Once dubbed as the most liberal product in the USA, Kombucha, or fermented tea, has been experiencing a surge of sales since the last decade. And why wouldn't it be? It's tasty, makes you feel energetic, can protect your cells from getting damaged, and much more. 

However, the origin story behind fermented tea is quite convoluted. Most people do not even know how they were even created or formulated. So, that's why, we're going to focus on the history of fermented tea and how (and where it was) first produced. 

Let's begin!

Demystifying the Origin of Fermented Tea

The recorded history or database of sparkling tea is a bit cloudy. But according to a report, it was first invented and popular in the north-eastern side of China in 220 B.C. 

However, during that period, it was supposedly being called ‘the elixir of life.' However, we are not really sure if the claim is true or not, although the product has its own benefits. 

Historically speaking, the origin of sparkling tea can be traced back primarily to two nations - including China and India. 

China: The Apparent Birthplace of Fermented Tea

China, like almost any other form of tea, is considered as the provenance of sparkling tea as well. As per research, the procedure of fermenting tea leaves began during the time period of 25 AD to 220 AD (the Eastern Han Dynasty). 

They used to pluck the leaves from the sapling and left them in the air to ferment naturally. This, sequentially, led to the invention of Pu-erh - a fermented tea admired for its earthy scent and robust characteristics. The fermentation usually takes some time to complete. 

But, it's quite impeccable. 

Anyway over time, the Chinese tea makers refined the art of fermentation via experimenting by introducing microbial cultures. This helped in accelerating the process and laid the basic foundation for the varied range of fermented teas we consume today. 

India: The Inventor of Ayurvedic Fermentation

In India, however, the process of fermenting tea was deeply rooted into Ayurveda. Thanks to the scientific exposure, most tea masters in the country understood the transformative power of fermentation and used it to enhance the health benefits of tea. 

Kombucha, for example, is made with a curious symbolic culture of yeast and bacteria. This is collectively known as SCOBY, which focuses on converting sugars in it into various acids that are beneficial for us. However, due to this very reason, the tea tastes a bit tangy as well.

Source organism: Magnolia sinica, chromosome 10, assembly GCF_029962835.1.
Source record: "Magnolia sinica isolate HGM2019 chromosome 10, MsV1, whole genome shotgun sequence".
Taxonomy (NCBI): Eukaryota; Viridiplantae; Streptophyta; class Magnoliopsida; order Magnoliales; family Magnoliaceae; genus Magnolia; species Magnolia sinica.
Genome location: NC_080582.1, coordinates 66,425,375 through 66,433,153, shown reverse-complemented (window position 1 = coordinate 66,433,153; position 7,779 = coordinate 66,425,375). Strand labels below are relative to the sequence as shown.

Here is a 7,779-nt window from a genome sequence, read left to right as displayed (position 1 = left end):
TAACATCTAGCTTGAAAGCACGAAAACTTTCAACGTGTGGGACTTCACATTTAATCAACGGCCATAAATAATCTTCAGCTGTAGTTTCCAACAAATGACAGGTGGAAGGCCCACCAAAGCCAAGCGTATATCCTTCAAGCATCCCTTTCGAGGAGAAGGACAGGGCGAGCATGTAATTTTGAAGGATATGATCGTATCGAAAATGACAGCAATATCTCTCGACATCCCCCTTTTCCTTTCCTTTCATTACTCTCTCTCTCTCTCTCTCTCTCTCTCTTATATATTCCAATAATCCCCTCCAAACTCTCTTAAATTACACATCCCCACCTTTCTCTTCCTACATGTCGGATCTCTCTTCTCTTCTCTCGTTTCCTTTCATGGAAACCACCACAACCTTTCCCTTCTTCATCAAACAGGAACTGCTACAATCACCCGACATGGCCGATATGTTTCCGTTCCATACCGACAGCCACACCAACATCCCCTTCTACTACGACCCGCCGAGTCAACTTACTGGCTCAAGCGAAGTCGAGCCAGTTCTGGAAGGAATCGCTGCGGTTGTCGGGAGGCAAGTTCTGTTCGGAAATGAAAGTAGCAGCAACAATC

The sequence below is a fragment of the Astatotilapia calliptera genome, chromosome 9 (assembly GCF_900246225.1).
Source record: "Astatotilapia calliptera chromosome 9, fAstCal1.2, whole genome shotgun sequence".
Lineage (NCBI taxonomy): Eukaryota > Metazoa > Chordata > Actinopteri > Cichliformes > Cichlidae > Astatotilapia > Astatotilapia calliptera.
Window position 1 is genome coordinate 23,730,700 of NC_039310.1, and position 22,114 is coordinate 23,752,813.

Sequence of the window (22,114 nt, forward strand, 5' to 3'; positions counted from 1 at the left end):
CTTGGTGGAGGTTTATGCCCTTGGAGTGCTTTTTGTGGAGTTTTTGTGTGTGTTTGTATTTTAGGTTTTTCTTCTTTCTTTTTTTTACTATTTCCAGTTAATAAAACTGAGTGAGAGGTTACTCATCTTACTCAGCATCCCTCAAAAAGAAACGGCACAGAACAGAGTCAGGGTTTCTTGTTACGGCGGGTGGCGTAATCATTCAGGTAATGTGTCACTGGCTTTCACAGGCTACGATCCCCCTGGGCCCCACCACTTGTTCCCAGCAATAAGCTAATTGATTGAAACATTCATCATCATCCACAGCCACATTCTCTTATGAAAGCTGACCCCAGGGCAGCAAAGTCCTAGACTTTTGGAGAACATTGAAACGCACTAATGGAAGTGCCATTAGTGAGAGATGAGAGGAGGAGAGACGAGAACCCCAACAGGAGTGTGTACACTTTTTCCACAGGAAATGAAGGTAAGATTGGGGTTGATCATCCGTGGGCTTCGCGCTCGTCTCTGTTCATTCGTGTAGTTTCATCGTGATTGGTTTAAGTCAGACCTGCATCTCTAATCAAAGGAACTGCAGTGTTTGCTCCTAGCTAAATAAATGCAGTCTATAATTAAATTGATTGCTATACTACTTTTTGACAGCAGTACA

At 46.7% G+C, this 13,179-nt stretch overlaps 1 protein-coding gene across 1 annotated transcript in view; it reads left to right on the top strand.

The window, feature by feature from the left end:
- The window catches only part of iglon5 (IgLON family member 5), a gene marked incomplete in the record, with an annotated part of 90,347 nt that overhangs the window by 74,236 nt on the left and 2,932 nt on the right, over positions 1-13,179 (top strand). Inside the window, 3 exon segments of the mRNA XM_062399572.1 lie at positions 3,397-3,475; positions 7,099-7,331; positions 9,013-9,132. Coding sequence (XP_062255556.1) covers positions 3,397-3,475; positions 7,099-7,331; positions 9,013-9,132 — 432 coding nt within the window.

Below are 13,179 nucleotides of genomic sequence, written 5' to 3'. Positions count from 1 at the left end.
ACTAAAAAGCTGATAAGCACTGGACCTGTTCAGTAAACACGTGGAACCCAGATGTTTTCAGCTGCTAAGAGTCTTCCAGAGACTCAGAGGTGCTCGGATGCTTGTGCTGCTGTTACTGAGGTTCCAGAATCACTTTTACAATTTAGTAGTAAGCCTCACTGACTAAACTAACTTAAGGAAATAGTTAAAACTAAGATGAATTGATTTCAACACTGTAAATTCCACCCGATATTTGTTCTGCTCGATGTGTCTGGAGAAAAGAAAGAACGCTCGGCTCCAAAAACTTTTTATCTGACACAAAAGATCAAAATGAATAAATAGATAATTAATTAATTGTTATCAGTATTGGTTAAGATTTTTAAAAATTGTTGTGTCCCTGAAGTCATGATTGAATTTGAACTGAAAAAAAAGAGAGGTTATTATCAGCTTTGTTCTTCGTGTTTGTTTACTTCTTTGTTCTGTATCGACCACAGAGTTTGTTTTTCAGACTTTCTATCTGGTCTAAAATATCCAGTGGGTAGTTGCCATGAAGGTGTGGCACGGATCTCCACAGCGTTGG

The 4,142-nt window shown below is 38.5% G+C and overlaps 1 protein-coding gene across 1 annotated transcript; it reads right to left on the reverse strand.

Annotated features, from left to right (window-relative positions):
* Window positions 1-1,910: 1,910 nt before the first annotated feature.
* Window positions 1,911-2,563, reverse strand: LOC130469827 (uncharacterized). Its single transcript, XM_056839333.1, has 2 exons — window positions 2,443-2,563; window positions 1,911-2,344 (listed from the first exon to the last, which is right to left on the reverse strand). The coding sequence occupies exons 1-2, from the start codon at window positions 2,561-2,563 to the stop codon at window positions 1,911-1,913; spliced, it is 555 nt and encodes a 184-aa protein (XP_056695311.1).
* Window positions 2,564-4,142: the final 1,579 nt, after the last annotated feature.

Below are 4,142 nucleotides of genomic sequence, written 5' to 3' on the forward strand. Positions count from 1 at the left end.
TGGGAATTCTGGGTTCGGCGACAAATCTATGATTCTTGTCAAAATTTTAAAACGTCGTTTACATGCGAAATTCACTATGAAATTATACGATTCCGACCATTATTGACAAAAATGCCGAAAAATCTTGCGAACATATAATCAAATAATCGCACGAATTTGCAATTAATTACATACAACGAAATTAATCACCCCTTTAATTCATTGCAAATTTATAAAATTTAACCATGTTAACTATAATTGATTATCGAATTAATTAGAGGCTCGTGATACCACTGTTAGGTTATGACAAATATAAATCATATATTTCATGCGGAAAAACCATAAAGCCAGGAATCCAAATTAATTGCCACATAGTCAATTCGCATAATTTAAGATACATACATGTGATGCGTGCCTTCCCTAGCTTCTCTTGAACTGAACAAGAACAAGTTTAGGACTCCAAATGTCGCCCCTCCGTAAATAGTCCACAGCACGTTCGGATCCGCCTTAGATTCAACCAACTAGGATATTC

How is Fermented Tea Actually Made?

In essence, fermented tea is made from some specific tea leaves that're aged for a quite long time. Usually, most of these products are made by following the same process. 

So, here, we'll talk about the production method of Pu-erh only. 

Step - 1: Harvesting the Plant

Firstly, a tea master will harvest the tea plant from a varietal, known as camellia sinensis. The tree is known for having large leaves, and they are usually found in south-west China.

Usually, the leaves are plucked from the wild-growing, older trees, as they tend to be more mature. The period of harvest is also important, with pu-erh being harvested in the spring. 

Step - 2: Dry Roasting

Once the leaves are harvested, they go through a strenuous process of oxidation. After this is done, the leaves are, then, dry-roasted through a procedure called ‘killing the green.'

After this, the tea is lightly bruised through rubbing and rolling,and then dried under the sun. A minimal amount of oxidation will occur once the process is completed.

Step - 3: The Acceleration Process

The dry-roasted leaves, then, go through an accelerated procedure. Similar to composting, it usually focuses on fermenting the team in a rather humid ecosystem for months. 

The more time the tea master takes to age the tea leaves, the stronger its scent and taste will become. Usually, once this is done, you may start drinking the tea accordingly.

In Conclusion

So, that will be all for our article today. If you are still confused about something or want us to add another section, be sure to comment below. We'll try to help you in any way we can!